"Draft need" articles are boring.

I would list the reasons why they are boring, but the reasons are boring, too. Two quick ones: most draft need articles assume that no second-year player in history has ever developed ("last year's third-round pick is listed as a starter? That's automatically a problem") and they reduce roster development into a shopping list, instead of an integrated plan to achieve and sustain success.

So let's come at this from the other direction. Here are the non-needs for all 32 teams. We'll list each team's primary and secondary assets, then approach draft strategy from a big-picture standpoint: does the team need to win now, change direction, set a tone for a new coaching staff or (yes) just fix one massive roster problem? The assets and needs may get a little meta at times, but after weeks of finicky scouting report scrutiny, it's a good time to stop taking bark samples and look at the whole forest instead.

AFC East

Buffalo Bills

Primary Assets: The Bills have three-quarters of a great front four and the building blocks of an outstanding front seven. Kyle Williams, Mario Williams, Marcell Dareus, Kiko Alonso and newcomer Brandon Spikes make a worthy playoff nucleus.

Secondary Assets: The Bills have offensive speed to burn and exciting youngsters littering all units. The roster appears to be about 30-deep in decent wide receivers. Head coach Doug Marrone is an off-brand Chip Kelly whose ideas look like they should yield results.

Big-Picture Needs: The Bills never quite get the traction they need to climb from their sub-.500 culvert. Defensive coordinator Mike Pettine's departure (and the subsequent defensive philosophy shift) is the kind of thing that has derailed other talented young Bills teams in the last decade. They need to fill gaps (Chris Williams is not an NFL starting lineman, folks) but they need to press their pass rush and speed advantages as well, because the moment any Bills team thinks it has solved a problem is the moment it collapses to 6-10.

Miami Dolphins

Primary Assets: The Dolphins are not great at any one position but are roughly playoff-caliber -- or can be playoff-caliber if some youngsters develop a smidge -- on every unit but the offensive line.

Secondary Assets: Free agency brought skilled veterans at key positions like tackle (Branden Albert), cornerback (Cortland Finnegan) and running back (Knowshon Moreno). The Dolphins filled needs without busting the budget or opening up other holes, a sign that the new front office can see further than the tip of its nose. Albert and some others improve the line from "DC Universe Crisis" to "below average," and Ryan Tannehill stands to enjoy a vast third-year improvement now that his so-called protectors are not drowning in vitriol and tears.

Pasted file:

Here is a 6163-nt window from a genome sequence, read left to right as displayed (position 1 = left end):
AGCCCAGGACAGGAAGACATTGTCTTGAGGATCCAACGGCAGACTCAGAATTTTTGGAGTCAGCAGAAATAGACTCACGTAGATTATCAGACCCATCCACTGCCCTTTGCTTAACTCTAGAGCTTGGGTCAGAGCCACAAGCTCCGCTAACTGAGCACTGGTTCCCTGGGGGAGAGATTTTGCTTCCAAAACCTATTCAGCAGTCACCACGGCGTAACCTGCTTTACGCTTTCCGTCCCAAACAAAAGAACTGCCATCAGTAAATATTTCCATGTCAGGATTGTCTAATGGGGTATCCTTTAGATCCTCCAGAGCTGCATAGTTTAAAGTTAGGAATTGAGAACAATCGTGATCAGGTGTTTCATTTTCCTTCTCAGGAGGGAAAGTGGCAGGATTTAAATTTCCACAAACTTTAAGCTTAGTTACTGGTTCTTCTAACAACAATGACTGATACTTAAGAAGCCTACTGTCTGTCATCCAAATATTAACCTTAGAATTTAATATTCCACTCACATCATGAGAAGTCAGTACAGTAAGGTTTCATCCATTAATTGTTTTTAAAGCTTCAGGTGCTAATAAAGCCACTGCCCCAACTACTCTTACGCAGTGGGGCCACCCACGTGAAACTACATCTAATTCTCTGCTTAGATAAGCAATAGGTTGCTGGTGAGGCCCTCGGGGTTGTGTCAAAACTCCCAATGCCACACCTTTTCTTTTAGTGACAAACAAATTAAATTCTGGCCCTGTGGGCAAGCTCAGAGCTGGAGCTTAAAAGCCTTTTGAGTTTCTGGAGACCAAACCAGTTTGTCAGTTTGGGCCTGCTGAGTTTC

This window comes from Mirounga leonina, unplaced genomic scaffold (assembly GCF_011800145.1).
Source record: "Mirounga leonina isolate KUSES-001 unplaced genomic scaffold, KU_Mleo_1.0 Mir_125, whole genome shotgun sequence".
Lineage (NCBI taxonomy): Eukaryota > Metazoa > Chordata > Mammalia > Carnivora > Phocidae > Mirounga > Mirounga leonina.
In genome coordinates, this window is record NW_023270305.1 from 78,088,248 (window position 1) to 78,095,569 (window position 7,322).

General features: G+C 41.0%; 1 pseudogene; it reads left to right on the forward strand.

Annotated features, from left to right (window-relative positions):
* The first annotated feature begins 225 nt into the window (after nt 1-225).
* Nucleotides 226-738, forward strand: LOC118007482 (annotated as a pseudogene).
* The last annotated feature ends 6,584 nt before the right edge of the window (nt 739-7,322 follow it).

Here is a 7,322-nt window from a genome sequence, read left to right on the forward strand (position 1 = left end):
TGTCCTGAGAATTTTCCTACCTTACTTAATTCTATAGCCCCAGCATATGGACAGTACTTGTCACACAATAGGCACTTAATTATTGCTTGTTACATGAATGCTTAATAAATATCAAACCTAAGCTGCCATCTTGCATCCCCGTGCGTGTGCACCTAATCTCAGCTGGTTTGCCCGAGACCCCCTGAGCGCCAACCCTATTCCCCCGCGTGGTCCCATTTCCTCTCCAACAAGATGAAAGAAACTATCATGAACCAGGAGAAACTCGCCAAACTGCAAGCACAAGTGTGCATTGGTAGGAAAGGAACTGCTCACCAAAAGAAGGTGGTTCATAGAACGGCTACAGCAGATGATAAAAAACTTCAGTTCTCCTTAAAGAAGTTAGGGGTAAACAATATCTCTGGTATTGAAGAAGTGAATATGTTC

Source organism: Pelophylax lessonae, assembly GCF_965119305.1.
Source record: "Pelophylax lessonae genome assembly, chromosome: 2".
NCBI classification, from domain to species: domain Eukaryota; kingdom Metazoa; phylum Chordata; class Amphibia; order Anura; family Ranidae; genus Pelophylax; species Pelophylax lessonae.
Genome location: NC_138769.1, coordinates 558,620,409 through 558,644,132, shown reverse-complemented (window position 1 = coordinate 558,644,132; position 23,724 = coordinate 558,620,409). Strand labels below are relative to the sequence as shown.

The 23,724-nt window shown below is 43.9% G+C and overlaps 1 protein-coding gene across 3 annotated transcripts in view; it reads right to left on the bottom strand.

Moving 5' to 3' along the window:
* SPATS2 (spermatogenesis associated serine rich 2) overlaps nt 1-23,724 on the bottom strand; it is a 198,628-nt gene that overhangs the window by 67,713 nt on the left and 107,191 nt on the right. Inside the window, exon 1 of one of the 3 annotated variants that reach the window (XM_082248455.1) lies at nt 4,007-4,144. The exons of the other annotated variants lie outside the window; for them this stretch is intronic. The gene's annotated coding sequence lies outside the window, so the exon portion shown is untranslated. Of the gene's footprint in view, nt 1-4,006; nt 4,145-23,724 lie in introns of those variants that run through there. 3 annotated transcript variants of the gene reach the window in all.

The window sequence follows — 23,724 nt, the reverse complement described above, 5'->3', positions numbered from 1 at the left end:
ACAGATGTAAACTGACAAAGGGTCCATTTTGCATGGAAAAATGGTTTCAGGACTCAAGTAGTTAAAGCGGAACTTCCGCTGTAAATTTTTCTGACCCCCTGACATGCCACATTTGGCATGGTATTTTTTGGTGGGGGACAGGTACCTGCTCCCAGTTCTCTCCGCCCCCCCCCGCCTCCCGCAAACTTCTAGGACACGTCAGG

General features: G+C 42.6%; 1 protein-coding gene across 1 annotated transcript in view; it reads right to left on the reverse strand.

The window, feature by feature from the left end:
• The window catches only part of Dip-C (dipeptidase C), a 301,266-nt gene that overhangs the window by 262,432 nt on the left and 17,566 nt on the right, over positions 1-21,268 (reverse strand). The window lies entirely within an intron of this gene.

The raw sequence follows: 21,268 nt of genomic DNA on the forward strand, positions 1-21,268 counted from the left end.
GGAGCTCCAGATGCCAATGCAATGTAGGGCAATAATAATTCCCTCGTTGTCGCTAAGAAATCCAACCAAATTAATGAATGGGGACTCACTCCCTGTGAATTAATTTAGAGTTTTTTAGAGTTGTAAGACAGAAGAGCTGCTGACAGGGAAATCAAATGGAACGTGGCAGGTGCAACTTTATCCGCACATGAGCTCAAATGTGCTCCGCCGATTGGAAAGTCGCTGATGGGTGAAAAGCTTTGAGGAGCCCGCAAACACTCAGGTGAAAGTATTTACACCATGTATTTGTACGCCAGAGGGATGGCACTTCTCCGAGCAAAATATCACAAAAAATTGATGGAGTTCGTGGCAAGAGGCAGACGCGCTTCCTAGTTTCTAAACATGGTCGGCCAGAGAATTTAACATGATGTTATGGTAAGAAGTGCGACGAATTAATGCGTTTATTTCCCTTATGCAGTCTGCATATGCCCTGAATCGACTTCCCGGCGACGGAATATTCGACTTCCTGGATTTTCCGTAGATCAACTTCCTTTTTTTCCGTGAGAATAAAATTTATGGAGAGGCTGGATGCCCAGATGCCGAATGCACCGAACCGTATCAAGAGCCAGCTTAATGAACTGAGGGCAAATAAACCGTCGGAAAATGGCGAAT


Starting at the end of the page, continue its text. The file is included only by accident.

Big-Picture Needs: The offensive line still needs stabilization, so that comes first. The 2014 draft then becomes a referendum on Mike Wallace and Dion Jordan, two fashion-statement splurges of the past regime. Both players can still be very useful, but multiple trade rumors suggest that the Dolphins are looking for a direction shift that goes beyond eradicating the Degrassi High offensive line capers. The Dolphins are one lineman away from being able to cut bait on Wallace, send Jordan to an actual 3-4 team where he belongs and still challenge the Patriots. Or they can just draft six offensive linemen. That will work, too.

New York Jets

Primary Assets: Rex Ryan has the type of front seven he wants, thanks to Muhammad Wilkerson, Sheldon Richardson, Quinton Coples, veteran David Harris and a deep bench of prospects and role players. Coples proved that Ryan still knows what he is doing when he slowly brings a defender along, which is good news for Dee Milliner, who has been promoted from third cornerback to first.

Secondary Assets: The Jets offensive line has always been too good for the skill position bumblers who played behind it. Eric Decker and Chris Johnson give those skill positions a boost toward NFL average. You can laugh at CJ2K if you want, but a CJ2K/Chris Ivory/Bilal Powell committee provides an intriguing power-speed-balance mix.